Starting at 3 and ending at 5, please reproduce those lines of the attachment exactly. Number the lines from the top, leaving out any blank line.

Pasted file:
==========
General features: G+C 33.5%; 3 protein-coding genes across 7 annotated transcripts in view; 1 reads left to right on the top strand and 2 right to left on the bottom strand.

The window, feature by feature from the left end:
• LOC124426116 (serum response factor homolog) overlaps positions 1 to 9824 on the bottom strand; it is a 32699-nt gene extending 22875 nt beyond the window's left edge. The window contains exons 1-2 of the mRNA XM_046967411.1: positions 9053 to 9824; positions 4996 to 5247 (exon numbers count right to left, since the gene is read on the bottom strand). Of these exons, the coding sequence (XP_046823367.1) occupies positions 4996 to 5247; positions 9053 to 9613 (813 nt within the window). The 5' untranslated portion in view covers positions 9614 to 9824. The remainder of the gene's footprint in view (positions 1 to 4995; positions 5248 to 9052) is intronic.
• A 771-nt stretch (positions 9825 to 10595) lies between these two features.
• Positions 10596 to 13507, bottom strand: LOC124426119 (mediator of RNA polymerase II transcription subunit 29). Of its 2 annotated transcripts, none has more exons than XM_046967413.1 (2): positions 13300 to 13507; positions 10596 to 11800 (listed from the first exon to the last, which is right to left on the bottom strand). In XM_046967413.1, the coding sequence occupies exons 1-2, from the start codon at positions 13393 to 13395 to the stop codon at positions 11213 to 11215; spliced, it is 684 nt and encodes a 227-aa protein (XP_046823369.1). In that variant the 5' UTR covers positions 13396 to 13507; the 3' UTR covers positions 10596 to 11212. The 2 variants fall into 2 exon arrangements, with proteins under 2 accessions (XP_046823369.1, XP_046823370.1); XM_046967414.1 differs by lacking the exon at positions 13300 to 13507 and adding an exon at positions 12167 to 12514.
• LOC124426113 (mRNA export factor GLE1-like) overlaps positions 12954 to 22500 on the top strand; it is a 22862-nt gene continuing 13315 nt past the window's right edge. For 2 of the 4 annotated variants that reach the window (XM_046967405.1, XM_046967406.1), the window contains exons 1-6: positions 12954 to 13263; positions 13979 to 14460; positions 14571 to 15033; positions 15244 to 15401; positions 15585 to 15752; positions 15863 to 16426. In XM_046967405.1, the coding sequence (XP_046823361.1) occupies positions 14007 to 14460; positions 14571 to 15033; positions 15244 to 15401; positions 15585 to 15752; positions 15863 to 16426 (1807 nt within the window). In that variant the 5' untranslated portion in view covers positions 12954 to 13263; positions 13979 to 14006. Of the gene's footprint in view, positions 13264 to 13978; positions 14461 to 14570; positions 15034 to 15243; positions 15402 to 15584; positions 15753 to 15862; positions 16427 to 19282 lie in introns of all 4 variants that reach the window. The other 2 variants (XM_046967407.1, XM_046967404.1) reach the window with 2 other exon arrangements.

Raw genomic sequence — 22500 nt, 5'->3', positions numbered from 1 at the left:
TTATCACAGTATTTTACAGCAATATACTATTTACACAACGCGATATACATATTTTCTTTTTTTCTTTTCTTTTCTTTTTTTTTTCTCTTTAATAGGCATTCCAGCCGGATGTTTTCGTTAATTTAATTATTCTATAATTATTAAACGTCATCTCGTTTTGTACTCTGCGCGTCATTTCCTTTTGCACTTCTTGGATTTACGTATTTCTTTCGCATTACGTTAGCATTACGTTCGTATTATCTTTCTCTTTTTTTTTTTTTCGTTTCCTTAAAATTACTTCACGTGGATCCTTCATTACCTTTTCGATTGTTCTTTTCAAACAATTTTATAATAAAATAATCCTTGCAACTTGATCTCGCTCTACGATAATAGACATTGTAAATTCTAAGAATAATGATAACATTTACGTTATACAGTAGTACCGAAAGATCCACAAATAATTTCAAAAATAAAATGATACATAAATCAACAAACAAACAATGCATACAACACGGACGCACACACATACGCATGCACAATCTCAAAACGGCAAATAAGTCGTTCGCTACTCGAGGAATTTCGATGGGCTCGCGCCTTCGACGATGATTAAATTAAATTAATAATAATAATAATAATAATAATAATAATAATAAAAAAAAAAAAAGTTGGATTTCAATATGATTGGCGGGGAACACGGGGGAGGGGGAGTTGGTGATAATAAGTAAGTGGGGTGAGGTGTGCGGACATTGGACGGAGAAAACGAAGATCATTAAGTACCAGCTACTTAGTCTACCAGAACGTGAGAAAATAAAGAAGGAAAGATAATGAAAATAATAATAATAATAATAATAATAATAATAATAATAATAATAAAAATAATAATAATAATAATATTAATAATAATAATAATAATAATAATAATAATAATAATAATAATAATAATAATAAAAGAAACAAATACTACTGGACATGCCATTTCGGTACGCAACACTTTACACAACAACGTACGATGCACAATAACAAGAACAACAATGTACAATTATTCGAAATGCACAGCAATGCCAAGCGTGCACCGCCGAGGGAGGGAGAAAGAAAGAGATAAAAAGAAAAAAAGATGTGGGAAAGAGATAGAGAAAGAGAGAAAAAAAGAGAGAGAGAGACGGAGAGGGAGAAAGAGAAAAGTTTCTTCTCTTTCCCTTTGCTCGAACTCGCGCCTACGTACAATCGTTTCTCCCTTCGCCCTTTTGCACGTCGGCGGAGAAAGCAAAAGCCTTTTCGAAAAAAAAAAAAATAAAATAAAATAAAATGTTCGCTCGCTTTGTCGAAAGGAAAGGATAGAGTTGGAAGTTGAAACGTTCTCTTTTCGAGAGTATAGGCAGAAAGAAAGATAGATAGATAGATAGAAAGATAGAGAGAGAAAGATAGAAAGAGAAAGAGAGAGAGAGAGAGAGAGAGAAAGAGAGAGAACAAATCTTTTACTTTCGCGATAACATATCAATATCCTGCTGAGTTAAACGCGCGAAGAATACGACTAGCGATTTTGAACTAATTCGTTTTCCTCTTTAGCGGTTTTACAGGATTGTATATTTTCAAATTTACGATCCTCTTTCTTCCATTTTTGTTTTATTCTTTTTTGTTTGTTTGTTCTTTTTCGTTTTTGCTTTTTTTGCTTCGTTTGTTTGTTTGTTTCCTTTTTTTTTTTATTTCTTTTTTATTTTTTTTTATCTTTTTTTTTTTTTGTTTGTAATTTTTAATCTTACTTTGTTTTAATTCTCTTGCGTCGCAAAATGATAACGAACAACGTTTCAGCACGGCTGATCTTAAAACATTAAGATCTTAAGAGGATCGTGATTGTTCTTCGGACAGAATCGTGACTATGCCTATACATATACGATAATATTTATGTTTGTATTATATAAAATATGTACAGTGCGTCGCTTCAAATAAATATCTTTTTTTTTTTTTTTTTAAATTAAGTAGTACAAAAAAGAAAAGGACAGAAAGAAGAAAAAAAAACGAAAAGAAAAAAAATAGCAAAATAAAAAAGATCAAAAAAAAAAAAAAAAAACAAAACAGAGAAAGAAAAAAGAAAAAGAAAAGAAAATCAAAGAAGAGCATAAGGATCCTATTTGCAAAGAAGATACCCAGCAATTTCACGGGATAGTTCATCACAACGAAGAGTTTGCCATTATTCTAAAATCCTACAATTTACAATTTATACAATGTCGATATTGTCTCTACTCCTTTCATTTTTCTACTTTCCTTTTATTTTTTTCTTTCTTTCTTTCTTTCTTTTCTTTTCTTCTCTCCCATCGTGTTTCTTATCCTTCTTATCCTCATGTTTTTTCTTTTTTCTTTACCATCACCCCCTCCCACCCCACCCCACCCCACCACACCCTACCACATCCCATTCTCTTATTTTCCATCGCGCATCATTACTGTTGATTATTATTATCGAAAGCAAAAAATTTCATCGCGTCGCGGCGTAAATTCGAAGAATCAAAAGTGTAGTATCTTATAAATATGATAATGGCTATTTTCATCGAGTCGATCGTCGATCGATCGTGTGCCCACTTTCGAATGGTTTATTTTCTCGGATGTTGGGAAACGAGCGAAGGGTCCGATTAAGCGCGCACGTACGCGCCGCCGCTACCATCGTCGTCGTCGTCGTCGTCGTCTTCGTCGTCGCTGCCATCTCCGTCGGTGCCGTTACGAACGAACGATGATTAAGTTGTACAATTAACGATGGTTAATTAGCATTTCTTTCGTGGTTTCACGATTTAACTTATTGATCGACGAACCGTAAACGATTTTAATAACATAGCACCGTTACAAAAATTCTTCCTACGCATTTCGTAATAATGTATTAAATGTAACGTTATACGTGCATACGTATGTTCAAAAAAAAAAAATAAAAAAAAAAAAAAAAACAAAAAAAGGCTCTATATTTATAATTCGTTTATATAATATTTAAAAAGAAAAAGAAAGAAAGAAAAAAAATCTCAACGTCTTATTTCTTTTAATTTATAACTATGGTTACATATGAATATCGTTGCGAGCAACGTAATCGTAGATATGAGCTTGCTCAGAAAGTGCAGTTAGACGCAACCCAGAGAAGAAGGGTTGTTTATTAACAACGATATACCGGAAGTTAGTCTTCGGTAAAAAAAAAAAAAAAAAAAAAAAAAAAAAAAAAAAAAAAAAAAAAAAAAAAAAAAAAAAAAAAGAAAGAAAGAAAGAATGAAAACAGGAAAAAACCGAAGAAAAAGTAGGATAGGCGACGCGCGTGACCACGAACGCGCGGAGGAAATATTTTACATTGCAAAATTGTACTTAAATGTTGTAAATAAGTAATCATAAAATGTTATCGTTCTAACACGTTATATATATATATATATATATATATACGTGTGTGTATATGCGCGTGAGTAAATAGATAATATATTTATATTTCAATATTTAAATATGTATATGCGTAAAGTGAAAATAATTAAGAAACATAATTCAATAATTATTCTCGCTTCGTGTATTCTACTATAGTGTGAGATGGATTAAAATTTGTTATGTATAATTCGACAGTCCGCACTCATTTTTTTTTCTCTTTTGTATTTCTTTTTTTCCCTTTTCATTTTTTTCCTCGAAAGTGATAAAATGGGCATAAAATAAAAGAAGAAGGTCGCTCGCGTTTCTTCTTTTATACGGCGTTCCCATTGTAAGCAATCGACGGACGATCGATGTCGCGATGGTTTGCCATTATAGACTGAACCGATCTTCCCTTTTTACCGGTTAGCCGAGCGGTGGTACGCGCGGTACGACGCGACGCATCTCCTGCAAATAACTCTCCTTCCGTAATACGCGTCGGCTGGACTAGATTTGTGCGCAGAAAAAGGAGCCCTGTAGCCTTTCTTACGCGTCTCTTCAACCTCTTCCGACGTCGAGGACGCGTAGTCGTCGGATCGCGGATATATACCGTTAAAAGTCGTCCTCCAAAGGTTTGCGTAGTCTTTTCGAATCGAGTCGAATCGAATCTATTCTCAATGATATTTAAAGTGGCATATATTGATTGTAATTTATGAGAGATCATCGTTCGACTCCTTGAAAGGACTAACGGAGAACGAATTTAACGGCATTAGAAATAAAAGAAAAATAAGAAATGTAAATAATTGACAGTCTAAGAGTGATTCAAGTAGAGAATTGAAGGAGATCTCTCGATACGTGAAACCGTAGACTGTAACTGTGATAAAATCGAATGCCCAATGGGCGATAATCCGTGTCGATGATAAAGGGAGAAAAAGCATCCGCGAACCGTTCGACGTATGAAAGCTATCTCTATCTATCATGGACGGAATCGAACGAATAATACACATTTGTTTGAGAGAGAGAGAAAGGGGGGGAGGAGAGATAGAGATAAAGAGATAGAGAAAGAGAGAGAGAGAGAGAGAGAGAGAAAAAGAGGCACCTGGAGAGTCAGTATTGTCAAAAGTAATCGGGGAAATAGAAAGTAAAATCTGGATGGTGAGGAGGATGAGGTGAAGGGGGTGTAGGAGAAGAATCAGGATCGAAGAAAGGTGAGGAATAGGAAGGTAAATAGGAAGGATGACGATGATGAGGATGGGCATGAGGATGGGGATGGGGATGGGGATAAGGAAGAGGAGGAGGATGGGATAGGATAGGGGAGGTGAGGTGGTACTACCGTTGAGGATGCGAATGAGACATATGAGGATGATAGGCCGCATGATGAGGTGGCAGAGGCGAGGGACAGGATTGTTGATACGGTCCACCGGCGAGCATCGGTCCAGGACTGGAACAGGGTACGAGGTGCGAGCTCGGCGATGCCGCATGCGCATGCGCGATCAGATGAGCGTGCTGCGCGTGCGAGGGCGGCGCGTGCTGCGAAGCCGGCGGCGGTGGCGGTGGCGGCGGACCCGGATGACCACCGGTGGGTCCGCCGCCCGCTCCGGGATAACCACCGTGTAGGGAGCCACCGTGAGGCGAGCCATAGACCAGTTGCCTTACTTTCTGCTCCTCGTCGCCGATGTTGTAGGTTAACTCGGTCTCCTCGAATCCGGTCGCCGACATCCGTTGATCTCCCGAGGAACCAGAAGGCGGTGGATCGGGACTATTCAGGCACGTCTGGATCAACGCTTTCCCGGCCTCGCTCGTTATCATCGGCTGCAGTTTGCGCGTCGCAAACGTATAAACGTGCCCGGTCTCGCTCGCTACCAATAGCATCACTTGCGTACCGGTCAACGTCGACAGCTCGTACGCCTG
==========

• LOC124426116 (serum response factor homolog) overlaps positions 1 to 9824 on the bottom strand; it is a 32699-nt gene extending 22875 nt beyond the window's left edge. The window contains exons 1-2 of the mRNA XM_046967411.1: positions 9053 to 9824; positions 4996 to 5247 (exon numbers count right to left, since the gene is read on the bottom strand). Of these exons, the coding sequence (XP_046823367.1) occupies positions 4996 to 5247; positions 9053 to 9613 (813 nt within the window). The 5' untranslated portion in view covers positions 9614 to 9824. The remainder of the gene's footprint in view (positions 1 to 4995; positions 5248 to 9052) is intronic.
• A 771-nt stretch (positions 9825 to 10595) lies between these two features.
• Positions 10596 to 13507, bottom strand: LOC124426119 (mediator of RNA polymerase II transcription subunit 29). Of its 2 annotated transcripts, none has more exons than XM_046967413.1 (2): positions 13300 to 13507; positions 10596 to 11800 (listed from the first exon to the last, which is right to left on the bottom strand). In XM_046967413.1, the coding sequence occupies exons 1-2, from the start codon at positions 13393 to 13395 to the stop codon at positions 11213 to 11215; spliced, it is 684 nt and encodes a 227-aa protein (XP_046823369.1). In that variant the 5' UTR covers positions 13396 to 13507; the 3' UTR covers positions 10596 to 11212. The 2 variants fall into 2 exon arrangements, with proteins under 2 accessions (XP_046823369.1, XP_046823370.1); XM_046967414.1 differs by lacking the exon at positions 13300 to 13507 and adding an exon at positions 12167 to 12514.